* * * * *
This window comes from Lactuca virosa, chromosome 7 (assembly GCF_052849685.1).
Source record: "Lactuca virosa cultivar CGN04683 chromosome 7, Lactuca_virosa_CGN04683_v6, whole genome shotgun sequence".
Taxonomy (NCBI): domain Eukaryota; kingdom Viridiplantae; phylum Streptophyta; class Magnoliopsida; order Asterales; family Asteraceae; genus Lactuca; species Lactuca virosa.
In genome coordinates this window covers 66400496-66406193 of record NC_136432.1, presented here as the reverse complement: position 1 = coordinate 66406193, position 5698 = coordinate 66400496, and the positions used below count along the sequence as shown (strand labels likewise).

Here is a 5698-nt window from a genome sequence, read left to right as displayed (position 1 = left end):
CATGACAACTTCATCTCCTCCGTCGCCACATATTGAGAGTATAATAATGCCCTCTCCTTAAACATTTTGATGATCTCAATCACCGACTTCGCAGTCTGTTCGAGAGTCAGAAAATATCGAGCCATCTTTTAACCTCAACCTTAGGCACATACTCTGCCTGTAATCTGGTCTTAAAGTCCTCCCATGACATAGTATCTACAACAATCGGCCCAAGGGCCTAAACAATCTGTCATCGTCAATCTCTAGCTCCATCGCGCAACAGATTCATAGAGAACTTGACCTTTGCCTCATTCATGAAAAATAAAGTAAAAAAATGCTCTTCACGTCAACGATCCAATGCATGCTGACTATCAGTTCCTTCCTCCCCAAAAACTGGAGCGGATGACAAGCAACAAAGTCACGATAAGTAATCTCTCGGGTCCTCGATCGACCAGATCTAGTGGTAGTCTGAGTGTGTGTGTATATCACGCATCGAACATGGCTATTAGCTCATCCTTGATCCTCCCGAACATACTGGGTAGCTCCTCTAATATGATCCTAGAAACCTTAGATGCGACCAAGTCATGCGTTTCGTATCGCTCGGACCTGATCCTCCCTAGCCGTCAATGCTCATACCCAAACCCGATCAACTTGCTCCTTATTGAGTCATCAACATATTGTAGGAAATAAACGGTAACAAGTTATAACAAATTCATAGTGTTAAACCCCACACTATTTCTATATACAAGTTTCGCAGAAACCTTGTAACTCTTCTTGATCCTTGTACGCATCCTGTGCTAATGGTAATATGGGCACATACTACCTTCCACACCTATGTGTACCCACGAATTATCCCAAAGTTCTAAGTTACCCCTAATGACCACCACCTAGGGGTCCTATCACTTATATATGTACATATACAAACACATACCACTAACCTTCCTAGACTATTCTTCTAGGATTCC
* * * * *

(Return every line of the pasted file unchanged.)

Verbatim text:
This window comes from Lactuca virosa, chromosome 7 (assembly GCF_052849685.1).
Source record: "Lactuca virosa cultivar CGN04683 chromosome 7, Lactuca_virosa_CGN04683_v6, whole genome shotgun sequence".
Taxonomy (NCBI): domain Eukaryota; kingdom Viridiplantae; phylum Streptophyta; class Magnoliopsida; order Asterales; family Asteraceae; genus Lactuca; species Lactuca virosa.
In genome coordinates this window covers 66400496-66406193 of record NC_136432.1, presented here as the reverse complement: position 1 = coordinate 66406193, position 5698 = coordinate 66400496, and the positions used below count along the sequence as shown (strand labels likewise).

Here is a 5698-nt window from a genome sequence, read left to right as displayed (position 1 = left end):
CATGACAACTTCATCTCCTCCGTCGCCACATATTGAGAGTATAATAATGCCCTCTCCTTAAACATTTTGATGATCTCAATCACCGACTTCGCAGTCTGTTCGAGAGTCAGAAAATATCGAGCCATCTTTTAACCTCAACCTTAGGCACATACTCTGCCTGTAATCTGGTCTTAAAGTCCTCCCATGACATAGTATCTACAACAATCGGCCCAAGGGCCTAAACAATCTGTCATCGTCAATCTCTAGCTCCATCGCGCAACAGATTCATAGAGAACTTGACCTTTGCCTCATTCATGAAAAATAAAGTAAAAAAATGCTCTTCACGTCAACGATCCAATGCATGCTGACTATCAGTTCCTTCCTCCCCAAAAACTGGAGCGGATGACAAGCAACAAAGTCACGATAAGTAATCTCTCGGGTCCTCGATCGACCAGATCTAGTGGTAGTCTGAGTGTGTGTGTATATCACGCATCGAACATGGCTATTAGCTCATCCTTGATCCTCCCGAACATACTGGGTAGCTCCTCTAATATGATCCTAGAAACCTTAGATGCGACCAAGTCATGCGTTTCGTATCGCTCGGACCTGATCCTCCCTAGCCGTCAATGCTCATACCCAAACCCGATCAACTTGCTCCTTATTGAGTCATCAACATATTGTAGGAAATAAACGGTAACAAGTTATAACAAATTCATAGTGTTAAACCCCACACTATTTCTATATACAAGTTTCGCAGAAACCTTGTAACTCTTCTTGATCCTTGTACGCATCCTGTGCTAATGGTAATATGGGCACATACTACCTTCCACACCTATGTGTACCCACGAATTATCCCAAAGTTCTAAGTTACCCCTAATGACCACCACCTAGGGGTCCTATCACTTATATATGTACATATACAAACACATACCACTAACCTTCCTAGACTATTCTTCTAGGATTCC